The COVID-19 experience has been a stark reminder that while meeting the expectations of shareholders is important, it’s only one aspect of the role businesses play. How do business leaders adapt to an environment where an increasingly wide and more diverse set of stakeholders has a concrete influence on the way value is created, protected and sustained? Claude Fuhrer and Christophe Bourgoin touch on some of the changes and their implications for business leaders.
How would you summarise the change that’s going on in the way value creation is viewed?:
Claude Fuhrer: Even before COVID-19 there were signs of a shift in the traditional approach to value creation, away from solely focusing on shareholder value. The disruption of the last few months has accelerated the change, making it increasingly apparent that companies have to do more than merely pursue financial productivity and profitable growth.
Christophe Bourgoin: Yes. Now it’s also about cultivating resilience and contributing to long-term wellbeing, both of employees and of society in a broader context. It’s as if the pandemic and its impact on our lives highlighted the fragility of our ecosystem in general and the value creation ecosystem in particular.
Claude: Look at international supply chains, for example, or homeworking. These acute challenges, especially in the first months of the pandemic, emphasised the shortcomings of existing structures – but at the same time created huge opportunities for players that had the flexibility, imagination and resources to respond quickly and effectively. They highlighted an important aspect of sustainability: creating structures, institutions and approaches resilient enough to serve society going forward, and especially in times of crisis.
But sustainability is nothing new to business, right?
Christophe: True. Sustainability and the related environmental, social and governance considerations have been there for a fairly long time. But what’s interesting now is the way ESG is increasingly impacting value in a more direct and quantifiable way. Investors now apply ESG criteria to their decision-making, and companies embrace it to build better businesses. If a business fails to meet these criteria, it’s literally less attractive to investors. A good example to illustrate this is the recent IPO of Deliveroo in the UK, which resulted in mixed reactions, partly because of significant concerns about ethical issues linked to workers’ conditions. The flipside is that there are enormous value creation opportunities for businesses that manage to fully embed ESG in their strategy to disrupt the market and disrupt themselves, and find the right balance between financial, resilience and societal considerations.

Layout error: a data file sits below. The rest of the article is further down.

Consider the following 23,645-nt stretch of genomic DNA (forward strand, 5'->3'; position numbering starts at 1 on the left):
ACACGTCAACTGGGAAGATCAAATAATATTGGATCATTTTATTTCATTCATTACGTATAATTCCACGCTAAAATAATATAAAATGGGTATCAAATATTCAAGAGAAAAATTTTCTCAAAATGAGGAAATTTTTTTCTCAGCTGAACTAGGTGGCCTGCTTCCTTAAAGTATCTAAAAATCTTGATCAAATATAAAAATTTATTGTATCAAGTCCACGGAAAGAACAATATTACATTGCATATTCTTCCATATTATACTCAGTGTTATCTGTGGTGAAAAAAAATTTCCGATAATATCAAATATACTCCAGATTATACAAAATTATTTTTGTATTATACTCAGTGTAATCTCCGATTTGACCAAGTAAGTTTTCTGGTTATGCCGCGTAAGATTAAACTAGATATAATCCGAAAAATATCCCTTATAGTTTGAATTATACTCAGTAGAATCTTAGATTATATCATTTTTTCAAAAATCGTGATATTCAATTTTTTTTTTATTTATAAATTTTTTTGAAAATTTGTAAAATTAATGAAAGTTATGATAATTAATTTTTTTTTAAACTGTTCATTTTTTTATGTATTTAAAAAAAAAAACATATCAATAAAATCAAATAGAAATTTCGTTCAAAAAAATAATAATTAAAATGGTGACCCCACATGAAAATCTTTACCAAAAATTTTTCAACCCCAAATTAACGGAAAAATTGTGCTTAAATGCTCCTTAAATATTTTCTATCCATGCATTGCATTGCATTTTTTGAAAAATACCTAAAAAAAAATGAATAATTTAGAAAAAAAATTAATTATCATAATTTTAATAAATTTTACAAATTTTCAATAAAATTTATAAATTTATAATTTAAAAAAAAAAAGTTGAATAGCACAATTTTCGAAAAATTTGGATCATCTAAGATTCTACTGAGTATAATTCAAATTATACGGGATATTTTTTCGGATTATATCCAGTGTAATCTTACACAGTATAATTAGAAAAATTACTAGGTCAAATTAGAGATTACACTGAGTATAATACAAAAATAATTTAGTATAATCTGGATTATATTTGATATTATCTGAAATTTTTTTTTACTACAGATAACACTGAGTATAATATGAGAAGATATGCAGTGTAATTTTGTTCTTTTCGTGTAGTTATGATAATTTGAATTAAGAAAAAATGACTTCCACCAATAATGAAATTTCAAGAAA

Claude: It’s moved very much from theory to practice. These considerations are now very much part of real deal negotiations on the ground. Buyers are starting to look into whether potential acquisitions can deliver above and beyond shareholder value. At PwC we’re calling this broader value ‘enterprise value’. It involves asking whether the business can create value by addressing societal challenges and considering a broader range of stakeholders. It means asking whether it’s resilient enough, for example in terms of its supply chain or digital platforms, to adjust to outside shocks and stretch to take new opportunities. And it means looking to see whether it’s financially productive – in other words able to invest in a way that both drives growth and improves efficiency to make this growth more profitable.
Sounds good in theory. But a long way from the business or financial reality.